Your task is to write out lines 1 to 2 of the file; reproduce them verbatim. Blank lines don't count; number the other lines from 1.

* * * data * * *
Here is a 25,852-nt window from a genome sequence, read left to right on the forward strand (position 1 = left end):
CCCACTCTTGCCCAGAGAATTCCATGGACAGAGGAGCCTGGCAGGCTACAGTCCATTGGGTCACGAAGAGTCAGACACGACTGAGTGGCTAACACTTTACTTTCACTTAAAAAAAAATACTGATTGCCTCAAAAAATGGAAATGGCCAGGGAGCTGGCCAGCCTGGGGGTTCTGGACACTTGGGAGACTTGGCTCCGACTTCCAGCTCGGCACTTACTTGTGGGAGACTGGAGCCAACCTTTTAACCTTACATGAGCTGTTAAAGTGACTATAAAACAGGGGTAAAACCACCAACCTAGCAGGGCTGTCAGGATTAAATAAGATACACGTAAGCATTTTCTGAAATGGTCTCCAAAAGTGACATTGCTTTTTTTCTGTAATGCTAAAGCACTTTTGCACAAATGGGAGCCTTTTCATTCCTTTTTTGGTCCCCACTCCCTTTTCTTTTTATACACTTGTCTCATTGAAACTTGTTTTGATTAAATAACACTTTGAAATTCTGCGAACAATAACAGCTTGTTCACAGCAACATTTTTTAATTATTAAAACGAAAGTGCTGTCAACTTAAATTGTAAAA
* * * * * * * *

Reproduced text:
Here is a 25,852-nt window from a genome sequence, read left to right on the forward strand (position 1 = left end):
CCCACTCTTGCCCAGAGAATTCCATGGACAGAGGAGCCTGGCAGGCTACAGTCCATTGGGTCACGAAGAGTCAGACACGACTGAGTGGCTAACACTTTACTTTCACTTAAAAAAAAATACTGATTGCCTCAAAAAATGGAAATGGCCAGGGAGCTGGCCAGCCTGGGGGTTCTGGACACTTGGGAGACTTGGCTCCGACTTCCAGCTCGGCACTTACTTGTGGGAGACTGGAGCCAACCTTTTAACCTTACATGAGCTGTTAAAGTGACTATAAAACAGGGGTAAAACCACCAACCTAGCAGGGCTGTCAGGATTAAATAAGATACACGTAAGCATTTTCTGAAATGGTCTCCAAAAGTGACATTGCTTTTTTTCTGTAATGCTAAAGCACTTTTGCACAAATGGGAGCCTTTTCATTCCTTTTTTGGTCCCCACTCCCTTTTCTTTTTATACACTTGTCTCATTGAAACTTGTTTTGATTAAATAACACTTTGAAATTCTGCGAACAATAACAGCTTGTTCACAGCAACATTTTTTAATTATTAAAACGAAAGTGCTGTCAACTTAAATTGTAAAA